• Some AEDs may cause your bones to become thinner and more brittle (osteoporosis), which means that you are at greater risk of breaking them.
  • Some AEDs interfere with the contraceptive pill and some women may fall pregnant as a result of this interference. At other times the contraceptive pill may interact with the AEDs by reducing the amount of AED in the blood, therefore resulting in more seizures. Professional advice on AEDs and contraceptive use is important
  • Some AEDs can affect the development of the unborn baby and so specialist advice and support are essential at least 3-6 months before starting a family. Most babies are born healthy to mothers who are taking AEDs. AEDs affect your body’s ability to absorb folic acid and so it is advisable that you take higher-than-usual doses to prevent nervous system defects such as spina bifida in your developing baby. Your specialist will prescribe an AED that gives you best seizure control whilst protecting your baby from its side effects. Any risks will be kept to a minimum.
  • Consult your neurologist before taking herbal medicines, homeopathic substances or supplements (e.g. ginko biloba, St John’s wort, and evening primrose oil) as these may interfere with your AED and affect seizure control.
  • Vomiting, diarrhea, and dehydration may increase seizure activity because of an insufficient amount of your AED being absorbed into your blood stream.
  • Stay on the AED that was prescribed to you by your neurologist. The differences between a brand named AED and a generic one, no matter how small, can be enough to cause break-through seizures or result in different side effects. Ask your pharmacist to give you the drug that you were initially prescribed.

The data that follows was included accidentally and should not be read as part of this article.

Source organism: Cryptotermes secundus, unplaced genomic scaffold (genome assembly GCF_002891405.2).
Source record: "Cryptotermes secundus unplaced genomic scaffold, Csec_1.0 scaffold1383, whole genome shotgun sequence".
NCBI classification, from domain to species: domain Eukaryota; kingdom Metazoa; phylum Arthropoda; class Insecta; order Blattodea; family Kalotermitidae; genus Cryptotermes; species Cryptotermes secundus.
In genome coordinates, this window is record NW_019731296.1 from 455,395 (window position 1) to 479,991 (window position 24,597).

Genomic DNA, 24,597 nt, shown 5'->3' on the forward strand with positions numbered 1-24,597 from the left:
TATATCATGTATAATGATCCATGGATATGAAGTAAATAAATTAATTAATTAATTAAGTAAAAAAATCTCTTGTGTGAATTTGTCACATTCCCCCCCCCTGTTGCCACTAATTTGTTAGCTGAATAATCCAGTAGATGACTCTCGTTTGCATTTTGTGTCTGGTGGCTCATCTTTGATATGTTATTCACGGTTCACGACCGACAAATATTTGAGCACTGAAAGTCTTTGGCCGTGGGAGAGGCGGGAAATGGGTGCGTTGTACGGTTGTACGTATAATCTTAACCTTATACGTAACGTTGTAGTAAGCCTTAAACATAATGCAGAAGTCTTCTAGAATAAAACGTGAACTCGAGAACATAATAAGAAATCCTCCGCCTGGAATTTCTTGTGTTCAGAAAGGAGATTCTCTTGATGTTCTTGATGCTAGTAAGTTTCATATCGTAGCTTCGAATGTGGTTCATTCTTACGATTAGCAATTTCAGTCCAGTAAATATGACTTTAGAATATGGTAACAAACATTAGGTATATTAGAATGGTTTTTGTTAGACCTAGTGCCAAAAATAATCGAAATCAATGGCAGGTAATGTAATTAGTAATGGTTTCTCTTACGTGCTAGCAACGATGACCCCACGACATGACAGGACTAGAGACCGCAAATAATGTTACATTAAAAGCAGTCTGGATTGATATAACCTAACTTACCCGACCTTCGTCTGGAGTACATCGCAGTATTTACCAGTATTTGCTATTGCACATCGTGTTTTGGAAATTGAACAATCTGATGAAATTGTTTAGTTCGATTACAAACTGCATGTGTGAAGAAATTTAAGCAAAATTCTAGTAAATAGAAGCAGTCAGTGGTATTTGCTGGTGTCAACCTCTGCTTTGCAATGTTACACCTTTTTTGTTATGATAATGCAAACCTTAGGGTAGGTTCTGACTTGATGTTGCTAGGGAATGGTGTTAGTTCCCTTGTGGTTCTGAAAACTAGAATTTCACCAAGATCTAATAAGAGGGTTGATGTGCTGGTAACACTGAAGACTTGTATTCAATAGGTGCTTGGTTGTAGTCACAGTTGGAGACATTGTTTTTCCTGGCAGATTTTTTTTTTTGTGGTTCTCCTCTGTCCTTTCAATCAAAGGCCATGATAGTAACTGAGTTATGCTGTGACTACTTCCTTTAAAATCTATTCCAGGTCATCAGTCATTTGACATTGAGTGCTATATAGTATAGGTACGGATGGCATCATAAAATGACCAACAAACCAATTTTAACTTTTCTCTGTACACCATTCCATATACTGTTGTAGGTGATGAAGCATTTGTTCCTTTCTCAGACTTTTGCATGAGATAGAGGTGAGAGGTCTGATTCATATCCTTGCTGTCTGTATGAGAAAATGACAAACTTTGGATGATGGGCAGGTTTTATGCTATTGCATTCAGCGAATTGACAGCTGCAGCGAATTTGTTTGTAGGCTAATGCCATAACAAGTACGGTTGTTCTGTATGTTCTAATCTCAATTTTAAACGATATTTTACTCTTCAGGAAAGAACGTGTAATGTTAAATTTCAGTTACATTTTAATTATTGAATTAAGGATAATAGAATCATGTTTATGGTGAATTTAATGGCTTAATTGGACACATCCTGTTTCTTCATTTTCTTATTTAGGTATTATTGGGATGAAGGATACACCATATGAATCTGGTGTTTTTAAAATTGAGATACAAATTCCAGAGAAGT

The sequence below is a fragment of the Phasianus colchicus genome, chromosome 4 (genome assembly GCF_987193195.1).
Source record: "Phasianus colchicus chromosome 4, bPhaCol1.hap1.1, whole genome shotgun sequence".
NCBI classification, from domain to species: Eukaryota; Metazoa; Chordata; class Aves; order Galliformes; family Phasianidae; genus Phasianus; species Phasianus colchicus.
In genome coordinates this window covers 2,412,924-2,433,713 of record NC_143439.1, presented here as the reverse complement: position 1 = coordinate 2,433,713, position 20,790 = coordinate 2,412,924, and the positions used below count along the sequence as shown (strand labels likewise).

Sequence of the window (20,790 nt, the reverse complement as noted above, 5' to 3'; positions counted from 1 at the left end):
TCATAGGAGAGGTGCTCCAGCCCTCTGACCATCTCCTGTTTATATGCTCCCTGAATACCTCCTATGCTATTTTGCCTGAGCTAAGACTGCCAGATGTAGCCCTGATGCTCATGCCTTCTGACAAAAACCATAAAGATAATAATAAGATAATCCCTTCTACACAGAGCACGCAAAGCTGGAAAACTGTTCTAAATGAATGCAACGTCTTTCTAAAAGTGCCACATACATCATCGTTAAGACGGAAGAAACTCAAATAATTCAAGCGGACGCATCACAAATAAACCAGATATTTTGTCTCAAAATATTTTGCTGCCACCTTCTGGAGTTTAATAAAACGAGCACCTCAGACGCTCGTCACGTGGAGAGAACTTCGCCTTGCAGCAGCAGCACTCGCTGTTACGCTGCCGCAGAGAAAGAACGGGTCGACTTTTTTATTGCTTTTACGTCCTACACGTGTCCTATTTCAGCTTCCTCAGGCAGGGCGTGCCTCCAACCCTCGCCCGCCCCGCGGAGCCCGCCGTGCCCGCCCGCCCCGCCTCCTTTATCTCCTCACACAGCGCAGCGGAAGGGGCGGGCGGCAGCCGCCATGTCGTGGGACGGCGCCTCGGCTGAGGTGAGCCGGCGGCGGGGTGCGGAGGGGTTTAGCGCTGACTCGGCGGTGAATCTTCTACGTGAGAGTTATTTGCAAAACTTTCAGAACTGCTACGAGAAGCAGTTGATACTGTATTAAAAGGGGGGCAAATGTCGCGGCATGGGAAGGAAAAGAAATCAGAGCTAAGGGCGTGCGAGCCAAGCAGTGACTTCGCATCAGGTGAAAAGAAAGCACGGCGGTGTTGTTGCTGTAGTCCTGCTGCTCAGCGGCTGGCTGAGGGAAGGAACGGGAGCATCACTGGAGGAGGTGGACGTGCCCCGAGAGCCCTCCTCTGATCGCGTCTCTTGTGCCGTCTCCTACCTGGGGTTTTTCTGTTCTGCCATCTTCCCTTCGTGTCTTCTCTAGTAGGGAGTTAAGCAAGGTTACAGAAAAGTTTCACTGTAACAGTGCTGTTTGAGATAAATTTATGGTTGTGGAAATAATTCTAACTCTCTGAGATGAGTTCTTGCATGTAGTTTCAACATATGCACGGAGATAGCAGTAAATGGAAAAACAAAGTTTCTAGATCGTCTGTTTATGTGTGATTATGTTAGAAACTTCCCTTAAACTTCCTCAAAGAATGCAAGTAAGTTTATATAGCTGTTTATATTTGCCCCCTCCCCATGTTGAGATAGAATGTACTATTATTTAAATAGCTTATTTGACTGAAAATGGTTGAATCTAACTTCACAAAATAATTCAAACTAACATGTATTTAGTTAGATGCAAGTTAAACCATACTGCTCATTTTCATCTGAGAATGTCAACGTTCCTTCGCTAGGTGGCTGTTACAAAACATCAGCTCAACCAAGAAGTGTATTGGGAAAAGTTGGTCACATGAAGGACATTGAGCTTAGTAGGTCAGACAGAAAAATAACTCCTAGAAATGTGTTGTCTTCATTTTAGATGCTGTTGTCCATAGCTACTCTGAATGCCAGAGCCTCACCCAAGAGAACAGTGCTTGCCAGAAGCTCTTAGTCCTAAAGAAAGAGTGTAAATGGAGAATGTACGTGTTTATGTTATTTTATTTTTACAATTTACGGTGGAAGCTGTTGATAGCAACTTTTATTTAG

• Avoid consuming grapefruit juice if you are taking Tegretol. Grapefruit can interfere with the way your body is able to absorb and break down this AED by increasing or decreasing its levels in the bloodstream.

Here is a list of common AEDs that are available to neurologists in New Zealand:

Carbamazepine (Tegretol, Carbatrol)
Clobazem (Frisium)
Clonazepam (Rivotril, Paxam)
Ethosuximide (Zarontin)
Gabapentin (Neurontin)
Lamotrogine ( Lamictal, Arrow-Lamotrogine, Mogine, Logem)
Levetiracetem ( Keppra)
Phenobarbitone, Primodone
Phenytoin (Dilantin)
Sodium valproate (Epilim)

For information on these AEDs contact:
Medsafe consumer medicine information 
Best Health website

How Does Anti-Epileptic Medication Get to the Brain?

  1. AEDs come in many forms. Most are tablets, others are capsules and some are liquid. Your medication is swallowed and follows the oesophagus down to the stomach.
  2. One the medication reaches your stomach and intestines it is absorbed before passing into the portal vein and onto the liver.
  3. The liver, which is the largest organ in the body acts like a chemical factory, processes the medication further before passing it into the bloodstream to be taken by the heart to all parts of your body, including your brain.
  4. About 20% of all the blood pumped by the heart goes to the brain. Once the AED is in the brain it slowly re-enters the bloodstream,  back to the heart and then on to the liver which metabolises more of the drug. This cycle is continuous and requires regular dosing of the AED in the brain to prevent seizure activity.
  5. Missed medication can cause major unexpected seizures. Some of these may develop into repeated seizures (status epilepticus) and can be fatal. It is advisable not to take extra medication to avoid seizures – always consult your doctor about aspects of your medication regime.


For more information on how to take epilepsy medication please see how fact sheet on Taking anti-epileptic-medications.

Disclaimer: this fact sheet is for education purposes only. Please consult your doctor or other health professional for advice regarding your epilepsy.
Last modified: June 10th, 2019 by EWCT | Posted in: Fact Sheets